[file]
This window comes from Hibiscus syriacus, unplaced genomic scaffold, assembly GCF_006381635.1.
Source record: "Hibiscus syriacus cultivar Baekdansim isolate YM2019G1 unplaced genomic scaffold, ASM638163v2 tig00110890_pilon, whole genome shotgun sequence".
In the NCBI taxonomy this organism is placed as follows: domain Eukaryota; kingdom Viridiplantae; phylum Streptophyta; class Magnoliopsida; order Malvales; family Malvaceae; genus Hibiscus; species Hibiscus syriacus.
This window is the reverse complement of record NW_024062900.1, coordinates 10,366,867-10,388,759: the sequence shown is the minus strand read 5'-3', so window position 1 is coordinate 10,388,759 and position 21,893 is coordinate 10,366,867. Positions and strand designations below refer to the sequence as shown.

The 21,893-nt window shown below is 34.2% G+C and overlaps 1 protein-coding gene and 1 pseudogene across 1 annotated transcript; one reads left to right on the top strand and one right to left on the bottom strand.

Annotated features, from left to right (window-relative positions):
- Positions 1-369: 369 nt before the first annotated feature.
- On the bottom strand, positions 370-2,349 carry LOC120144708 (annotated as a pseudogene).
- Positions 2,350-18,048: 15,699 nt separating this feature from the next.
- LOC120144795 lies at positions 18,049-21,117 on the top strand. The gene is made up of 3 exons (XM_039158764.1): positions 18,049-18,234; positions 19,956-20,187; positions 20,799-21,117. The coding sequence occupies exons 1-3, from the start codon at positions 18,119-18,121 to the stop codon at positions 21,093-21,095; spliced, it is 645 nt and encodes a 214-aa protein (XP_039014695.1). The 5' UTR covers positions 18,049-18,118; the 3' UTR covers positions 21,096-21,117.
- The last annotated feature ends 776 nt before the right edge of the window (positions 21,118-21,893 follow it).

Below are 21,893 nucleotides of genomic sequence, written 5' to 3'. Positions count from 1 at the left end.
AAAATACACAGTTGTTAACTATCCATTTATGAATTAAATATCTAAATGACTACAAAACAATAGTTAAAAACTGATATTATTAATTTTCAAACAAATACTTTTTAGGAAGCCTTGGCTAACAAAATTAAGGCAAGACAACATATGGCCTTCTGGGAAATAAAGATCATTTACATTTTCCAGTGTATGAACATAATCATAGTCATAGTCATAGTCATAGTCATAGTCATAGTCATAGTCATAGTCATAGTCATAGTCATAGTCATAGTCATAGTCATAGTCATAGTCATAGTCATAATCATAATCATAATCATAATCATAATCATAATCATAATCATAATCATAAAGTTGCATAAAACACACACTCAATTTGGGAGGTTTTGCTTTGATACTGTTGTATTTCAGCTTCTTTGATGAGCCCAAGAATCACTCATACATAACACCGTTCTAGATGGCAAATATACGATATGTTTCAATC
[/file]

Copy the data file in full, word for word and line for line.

This window comes from Hibiscus syriacus, unplaced genomic scaffold, assembly GCF_006381635.1.
Source record: "Hibiscus syriacus cultivar Baekdansim isolate YM2019G1 unplaced genomic scaffold, ASM638163v2 tig00110890_pilon, whole genome shotgun sequence".
In the NCBI taxonomy this organism is placed as follows: domain Eukaryota; kingdom Viridiplantae; phylum Streptophyta; class Magnoliopsida; order Malvales; family Malvaceae; genus Hibiscus; species Hibiscus syriacus.
This window is the reverse complement of record NW_024062900.1, coordinates 10,366,867-10,388,759: the sequence shown is the minus strand read 5'-3', so window position 1 is coordinate 10,388,759 and position 21,893 is coordinate 10,366,867. Positions and strand designations below refer to the sequence as shown.

The 21,893-nt window shown below is 34.2% G+C and overlaps 1 protein-coding gene and 1 pseudogene across 1 annotated transcript; one reads left to right on the top strand and one right to left on the bottom strand.

Annotated features, from left to right (window-relative positions):
- Positions 1-369: 369 nt before the first annotated feature.
- On the bottom strand, positions 370-2,349 carry LOC120144708 (annotated as a pseudogene).
- Positions 2,350-18,048: 15,699 nt separating this feature from the next.
- LOC120144795 lies at positions 18,049-21,117 on the top strand. The gene is made up of 3 exons (XM_039158764.1): positions 18,049-18,234; positions 19,956-20,187; positions 20,799-21,117. The coding sequence occupies exons 1-3, from the start codon at positions 18,119-18,121 to the stop codon at positions 21,093-21,095; spliced, it is 645 nt and encodes a 214-aa protein (XP_039014695.1). The 5' UTR covers positions 18,049-18,118; the 3' UTR covers positions 21,096-21,117.
- The last annotated feature ends 776 nt before the right edge of the window (positions 21,118-21,893 follow it).

Below are 21,893 nucleotides of genomic sequence, written 5' to 3'. Positions count from 1 at the left end.
AAAATACACAGTTGTTAACTATCCATTTATGAATTAAATATCTAAATGACTACAAAACAATAGTTAAAAACTGATATTATTAATTTTCAAACAAATACTTTTTAGGAAGCCTTGGCTAACAAAATTAAGGCAAGACAACATATGGCCTTCTGGGAAATAAAGATCATTTACATTTTCCAGTGTATGAACATAATCATAGTCATAGTCATAGTCATAGTCATAGTCATAGTCATAGTCATAGTCATAGTCATAGTCATAGTCATAGTCATAGTCATAGTCATAGTCATAGTCATAATCATAATCATAATCATAATCATAATCATAATCATAATCATAATCATAAAGTTGCATAAAACACACACTCAATTTGGGAGGTTTTGCTTTGATACTGTTGTATTTCAGCTTCTTTGATGAGCCCAAGAATCACTCATACATAACACCGTTCTAGATGGCAAATATACGATATGTTTCAATC